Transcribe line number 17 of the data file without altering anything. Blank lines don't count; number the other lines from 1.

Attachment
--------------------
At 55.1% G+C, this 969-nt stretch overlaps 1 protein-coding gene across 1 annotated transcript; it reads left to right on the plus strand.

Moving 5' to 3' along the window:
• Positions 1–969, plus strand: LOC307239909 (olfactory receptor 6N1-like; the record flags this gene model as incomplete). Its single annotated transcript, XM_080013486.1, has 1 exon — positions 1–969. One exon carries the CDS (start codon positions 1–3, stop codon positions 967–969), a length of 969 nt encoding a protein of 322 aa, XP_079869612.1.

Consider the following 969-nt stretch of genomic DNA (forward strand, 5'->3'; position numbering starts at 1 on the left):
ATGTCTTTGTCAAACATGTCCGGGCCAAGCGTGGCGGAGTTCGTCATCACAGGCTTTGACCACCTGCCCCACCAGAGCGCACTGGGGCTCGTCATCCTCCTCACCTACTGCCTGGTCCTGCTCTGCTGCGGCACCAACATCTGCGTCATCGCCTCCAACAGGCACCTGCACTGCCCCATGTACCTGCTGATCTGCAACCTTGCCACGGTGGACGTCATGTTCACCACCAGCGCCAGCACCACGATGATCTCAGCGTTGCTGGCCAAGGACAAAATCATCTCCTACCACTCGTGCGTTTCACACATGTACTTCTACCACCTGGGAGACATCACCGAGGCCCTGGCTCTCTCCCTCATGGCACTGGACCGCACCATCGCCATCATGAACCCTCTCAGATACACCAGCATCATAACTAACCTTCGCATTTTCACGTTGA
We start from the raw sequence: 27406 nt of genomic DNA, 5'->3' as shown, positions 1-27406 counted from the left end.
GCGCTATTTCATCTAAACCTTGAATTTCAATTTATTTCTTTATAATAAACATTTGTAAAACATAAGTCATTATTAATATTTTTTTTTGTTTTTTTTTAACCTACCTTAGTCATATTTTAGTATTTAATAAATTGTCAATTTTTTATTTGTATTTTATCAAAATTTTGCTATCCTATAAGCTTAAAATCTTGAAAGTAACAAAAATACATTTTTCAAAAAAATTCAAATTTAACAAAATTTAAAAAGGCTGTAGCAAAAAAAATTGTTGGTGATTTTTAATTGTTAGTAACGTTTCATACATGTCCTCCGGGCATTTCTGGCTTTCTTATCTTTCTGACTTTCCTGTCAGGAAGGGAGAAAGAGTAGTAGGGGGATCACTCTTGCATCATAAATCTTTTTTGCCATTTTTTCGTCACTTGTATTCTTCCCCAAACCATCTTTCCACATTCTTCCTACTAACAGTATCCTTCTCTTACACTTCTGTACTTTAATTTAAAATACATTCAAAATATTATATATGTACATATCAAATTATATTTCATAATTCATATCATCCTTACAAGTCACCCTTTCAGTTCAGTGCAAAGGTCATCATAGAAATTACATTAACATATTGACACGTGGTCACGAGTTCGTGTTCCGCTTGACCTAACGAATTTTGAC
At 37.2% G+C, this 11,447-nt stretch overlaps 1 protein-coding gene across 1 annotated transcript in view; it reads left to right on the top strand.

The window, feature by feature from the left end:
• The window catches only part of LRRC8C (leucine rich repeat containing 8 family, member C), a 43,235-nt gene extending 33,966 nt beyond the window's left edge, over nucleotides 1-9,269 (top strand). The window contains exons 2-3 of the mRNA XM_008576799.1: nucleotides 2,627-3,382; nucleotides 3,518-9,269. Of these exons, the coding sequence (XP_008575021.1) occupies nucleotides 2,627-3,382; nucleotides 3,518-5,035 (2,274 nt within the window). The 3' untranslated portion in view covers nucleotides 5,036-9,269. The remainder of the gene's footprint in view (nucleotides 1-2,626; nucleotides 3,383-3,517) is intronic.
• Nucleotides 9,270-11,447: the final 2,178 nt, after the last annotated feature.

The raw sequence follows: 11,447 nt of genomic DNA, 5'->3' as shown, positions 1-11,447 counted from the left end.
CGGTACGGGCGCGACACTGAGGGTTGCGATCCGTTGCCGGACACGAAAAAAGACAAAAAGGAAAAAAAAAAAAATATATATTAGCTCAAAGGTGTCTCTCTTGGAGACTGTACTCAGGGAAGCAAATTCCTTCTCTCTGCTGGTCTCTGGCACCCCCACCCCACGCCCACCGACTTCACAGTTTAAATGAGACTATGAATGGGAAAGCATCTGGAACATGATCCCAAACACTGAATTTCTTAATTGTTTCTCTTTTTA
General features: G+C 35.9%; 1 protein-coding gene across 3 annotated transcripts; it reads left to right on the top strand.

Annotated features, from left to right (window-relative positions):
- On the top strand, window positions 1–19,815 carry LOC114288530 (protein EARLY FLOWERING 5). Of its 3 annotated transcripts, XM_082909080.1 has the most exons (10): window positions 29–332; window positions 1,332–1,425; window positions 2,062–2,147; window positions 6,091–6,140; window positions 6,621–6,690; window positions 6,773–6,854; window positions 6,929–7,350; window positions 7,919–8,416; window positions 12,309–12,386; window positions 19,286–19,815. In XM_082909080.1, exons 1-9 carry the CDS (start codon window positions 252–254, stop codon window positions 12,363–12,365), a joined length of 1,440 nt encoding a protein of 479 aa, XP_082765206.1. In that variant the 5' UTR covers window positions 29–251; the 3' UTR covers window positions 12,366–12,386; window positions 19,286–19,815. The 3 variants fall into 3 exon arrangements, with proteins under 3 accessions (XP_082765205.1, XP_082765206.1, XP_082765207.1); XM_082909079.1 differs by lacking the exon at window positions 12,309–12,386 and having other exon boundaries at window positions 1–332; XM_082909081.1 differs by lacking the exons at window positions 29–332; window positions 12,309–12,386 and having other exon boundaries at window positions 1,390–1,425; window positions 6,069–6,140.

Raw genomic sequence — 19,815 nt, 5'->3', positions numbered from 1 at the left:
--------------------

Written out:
Raw genomic sequence — 19,815 nt, 5'->3', positions numbered from 1 at the left: